A 27-year-old man in Japan was arrested after he was caught trying to sell modified Zelda: Breath of the Wild save files.
As reported by Broadcasting System of Niigata (and discovered by Dextro) Ichimin Sho was arrested on July 8 after posting about modified storage files for the Nintendo Switch version of Breath of The Wild. He put his services on an unspecified auction site and described it as “the strongest software.” He wanted to provide modified storage files that would give the player improved abilities in the game, and also things that were difficult to obtain were made available at the request of the customer. In his original listing, he allegedly charged 3,500 yen (around $ 31 USD) for his service.
Niigata Prefecture police discovered the entry and arrested Sho on July 8 for possible violations Unfair law on competition prevention. After being arrested, the man admitted that he had sold modded storage and software before, and told police he had sold about 10 million yen (about $ 90,000 USD) in the past year and a half.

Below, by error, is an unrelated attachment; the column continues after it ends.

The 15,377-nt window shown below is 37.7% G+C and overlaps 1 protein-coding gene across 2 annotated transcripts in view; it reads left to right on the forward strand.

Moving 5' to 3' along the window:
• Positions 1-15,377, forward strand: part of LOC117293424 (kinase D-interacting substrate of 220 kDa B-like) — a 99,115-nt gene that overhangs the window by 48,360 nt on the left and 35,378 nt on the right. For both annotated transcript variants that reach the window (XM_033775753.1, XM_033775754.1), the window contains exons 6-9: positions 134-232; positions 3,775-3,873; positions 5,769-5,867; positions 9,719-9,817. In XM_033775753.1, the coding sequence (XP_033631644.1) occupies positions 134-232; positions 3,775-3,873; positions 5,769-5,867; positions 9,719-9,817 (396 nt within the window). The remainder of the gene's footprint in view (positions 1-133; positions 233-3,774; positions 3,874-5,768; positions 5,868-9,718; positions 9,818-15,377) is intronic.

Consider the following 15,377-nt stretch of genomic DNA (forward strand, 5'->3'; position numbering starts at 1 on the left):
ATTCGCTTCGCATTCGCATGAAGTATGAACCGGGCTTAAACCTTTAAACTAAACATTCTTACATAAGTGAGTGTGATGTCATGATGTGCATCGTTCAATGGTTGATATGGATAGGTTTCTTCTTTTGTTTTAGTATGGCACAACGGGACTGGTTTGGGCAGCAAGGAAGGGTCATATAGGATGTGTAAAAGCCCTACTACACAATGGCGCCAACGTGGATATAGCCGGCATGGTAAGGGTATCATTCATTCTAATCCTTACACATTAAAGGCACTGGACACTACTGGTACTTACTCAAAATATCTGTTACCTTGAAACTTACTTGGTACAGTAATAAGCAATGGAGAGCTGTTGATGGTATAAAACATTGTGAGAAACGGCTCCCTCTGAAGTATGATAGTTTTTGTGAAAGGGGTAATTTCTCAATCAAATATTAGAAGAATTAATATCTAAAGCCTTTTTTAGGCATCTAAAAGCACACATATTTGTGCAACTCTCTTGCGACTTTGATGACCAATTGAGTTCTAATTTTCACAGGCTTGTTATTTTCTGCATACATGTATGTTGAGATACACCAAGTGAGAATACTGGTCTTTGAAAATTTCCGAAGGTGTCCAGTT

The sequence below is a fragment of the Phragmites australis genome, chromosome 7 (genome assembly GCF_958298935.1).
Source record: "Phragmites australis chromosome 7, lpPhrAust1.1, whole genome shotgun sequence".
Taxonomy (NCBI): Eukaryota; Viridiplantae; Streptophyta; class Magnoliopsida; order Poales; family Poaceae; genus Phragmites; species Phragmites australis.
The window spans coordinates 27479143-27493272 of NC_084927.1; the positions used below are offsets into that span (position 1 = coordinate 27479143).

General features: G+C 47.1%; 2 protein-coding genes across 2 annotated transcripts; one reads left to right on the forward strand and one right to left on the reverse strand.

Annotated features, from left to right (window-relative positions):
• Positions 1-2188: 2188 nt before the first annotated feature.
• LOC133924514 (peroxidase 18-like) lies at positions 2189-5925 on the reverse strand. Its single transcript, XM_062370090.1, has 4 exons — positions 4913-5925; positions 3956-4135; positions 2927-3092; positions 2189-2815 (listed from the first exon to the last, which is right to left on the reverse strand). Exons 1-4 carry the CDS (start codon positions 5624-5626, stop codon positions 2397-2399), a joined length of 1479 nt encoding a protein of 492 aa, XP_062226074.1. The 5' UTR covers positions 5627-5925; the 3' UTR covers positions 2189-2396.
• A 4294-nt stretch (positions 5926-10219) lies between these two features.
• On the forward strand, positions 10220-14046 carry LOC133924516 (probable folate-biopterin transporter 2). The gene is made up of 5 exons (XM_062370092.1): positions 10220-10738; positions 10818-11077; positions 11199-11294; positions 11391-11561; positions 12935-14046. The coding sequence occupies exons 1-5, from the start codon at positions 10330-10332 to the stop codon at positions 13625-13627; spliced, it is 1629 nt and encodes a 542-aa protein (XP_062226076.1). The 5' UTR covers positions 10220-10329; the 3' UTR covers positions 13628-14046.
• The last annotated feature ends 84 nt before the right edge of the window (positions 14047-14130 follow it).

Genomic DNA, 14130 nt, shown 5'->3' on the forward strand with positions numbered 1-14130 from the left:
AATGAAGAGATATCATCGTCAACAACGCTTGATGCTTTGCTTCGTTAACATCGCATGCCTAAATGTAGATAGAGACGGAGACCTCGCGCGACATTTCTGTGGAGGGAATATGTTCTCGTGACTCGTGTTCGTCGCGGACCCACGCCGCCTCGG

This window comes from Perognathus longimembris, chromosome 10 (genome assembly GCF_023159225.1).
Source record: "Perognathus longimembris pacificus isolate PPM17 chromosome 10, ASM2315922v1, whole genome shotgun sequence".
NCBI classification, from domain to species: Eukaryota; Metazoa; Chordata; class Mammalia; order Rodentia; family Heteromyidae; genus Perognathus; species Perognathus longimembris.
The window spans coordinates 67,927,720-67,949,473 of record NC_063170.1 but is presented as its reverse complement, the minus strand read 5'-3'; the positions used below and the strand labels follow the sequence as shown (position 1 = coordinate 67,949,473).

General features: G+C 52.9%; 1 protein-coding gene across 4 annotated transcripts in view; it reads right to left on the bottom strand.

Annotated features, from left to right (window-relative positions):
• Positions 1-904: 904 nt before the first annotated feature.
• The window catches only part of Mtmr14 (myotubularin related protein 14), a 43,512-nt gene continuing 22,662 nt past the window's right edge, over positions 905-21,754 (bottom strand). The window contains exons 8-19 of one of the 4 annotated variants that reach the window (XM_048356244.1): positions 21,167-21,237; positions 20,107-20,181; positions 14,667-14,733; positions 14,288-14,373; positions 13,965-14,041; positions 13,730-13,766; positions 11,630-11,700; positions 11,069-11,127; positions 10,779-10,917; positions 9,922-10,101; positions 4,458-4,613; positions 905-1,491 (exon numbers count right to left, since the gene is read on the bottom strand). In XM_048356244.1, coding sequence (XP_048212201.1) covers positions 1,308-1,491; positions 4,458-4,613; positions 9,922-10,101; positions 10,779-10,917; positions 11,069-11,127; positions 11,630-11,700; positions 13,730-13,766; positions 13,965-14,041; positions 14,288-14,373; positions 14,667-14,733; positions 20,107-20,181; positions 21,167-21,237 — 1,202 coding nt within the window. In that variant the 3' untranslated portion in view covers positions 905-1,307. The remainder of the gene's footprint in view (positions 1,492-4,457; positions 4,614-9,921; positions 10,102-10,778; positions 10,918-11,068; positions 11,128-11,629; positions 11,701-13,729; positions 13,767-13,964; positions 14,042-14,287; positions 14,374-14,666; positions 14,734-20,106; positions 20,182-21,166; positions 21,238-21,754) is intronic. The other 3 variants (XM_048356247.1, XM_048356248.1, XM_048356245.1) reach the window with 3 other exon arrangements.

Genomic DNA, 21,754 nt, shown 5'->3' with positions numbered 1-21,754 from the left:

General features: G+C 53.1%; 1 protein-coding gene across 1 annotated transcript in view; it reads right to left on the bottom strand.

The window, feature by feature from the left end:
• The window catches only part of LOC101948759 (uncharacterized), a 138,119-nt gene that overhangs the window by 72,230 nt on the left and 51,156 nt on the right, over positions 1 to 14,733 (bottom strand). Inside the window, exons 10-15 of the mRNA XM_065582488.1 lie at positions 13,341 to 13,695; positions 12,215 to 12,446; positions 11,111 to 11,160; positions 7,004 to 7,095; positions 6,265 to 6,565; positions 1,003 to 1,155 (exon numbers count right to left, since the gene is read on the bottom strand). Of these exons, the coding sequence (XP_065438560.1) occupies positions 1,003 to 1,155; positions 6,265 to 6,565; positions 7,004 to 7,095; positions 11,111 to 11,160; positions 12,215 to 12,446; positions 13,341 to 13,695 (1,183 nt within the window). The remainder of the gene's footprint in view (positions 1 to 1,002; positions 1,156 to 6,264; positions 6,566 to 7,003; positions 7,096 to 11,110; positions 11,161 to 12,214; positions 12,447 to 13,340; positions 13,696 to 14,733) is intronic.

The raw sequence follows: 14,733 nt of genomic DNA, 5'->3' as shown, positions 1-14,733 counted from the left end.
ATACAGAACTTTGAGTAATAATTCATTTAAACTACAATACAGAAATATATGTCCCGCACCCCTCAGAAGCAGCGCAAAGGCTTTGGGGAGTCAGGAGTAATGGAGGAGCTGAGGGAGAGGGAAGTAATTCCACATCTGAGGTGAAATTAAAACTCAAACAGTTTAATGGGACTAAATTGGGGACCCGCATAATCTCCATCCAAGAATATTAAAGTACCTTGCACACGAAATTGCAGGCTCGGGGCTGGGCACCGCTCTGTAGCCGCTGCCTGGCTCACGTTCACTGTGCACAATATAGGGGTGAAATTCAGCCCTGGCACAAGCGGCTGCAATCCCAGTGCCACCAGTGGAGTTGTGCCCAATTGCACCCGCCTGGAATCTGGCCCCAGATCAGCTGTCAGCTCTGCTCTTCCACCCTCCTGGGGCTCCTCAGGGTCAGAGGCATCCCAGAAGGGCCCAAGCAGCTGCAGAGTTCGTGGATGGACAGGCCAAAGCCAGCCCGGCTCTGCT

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While this may seem wild, being arrested for selling save files, it is not a new situation in Japan. Police in Japan have done so in the past arrested people for modifying video game software which violates unfair competition prevention law in Japan. The same law was also applied by Nintendo to sue a go-kart company in 2017. In 2015, another man in Japan was arrested after sells cheats in the popular online shooter Alliance of Valiant Arms.
In a comment given to BSN, Okazawa’s Deputy Director of the Niigata Prefectural Police’s countermeasure department asked people not to create, sell or buy modified storage data or software.
All of this seems a little extreme to me. I count on the police in Japan (and around the world for that matter) should be more focused on far more dangerous and important crimes. But I guess a guy selling some modified storage files for an old Switch game is important too … for some.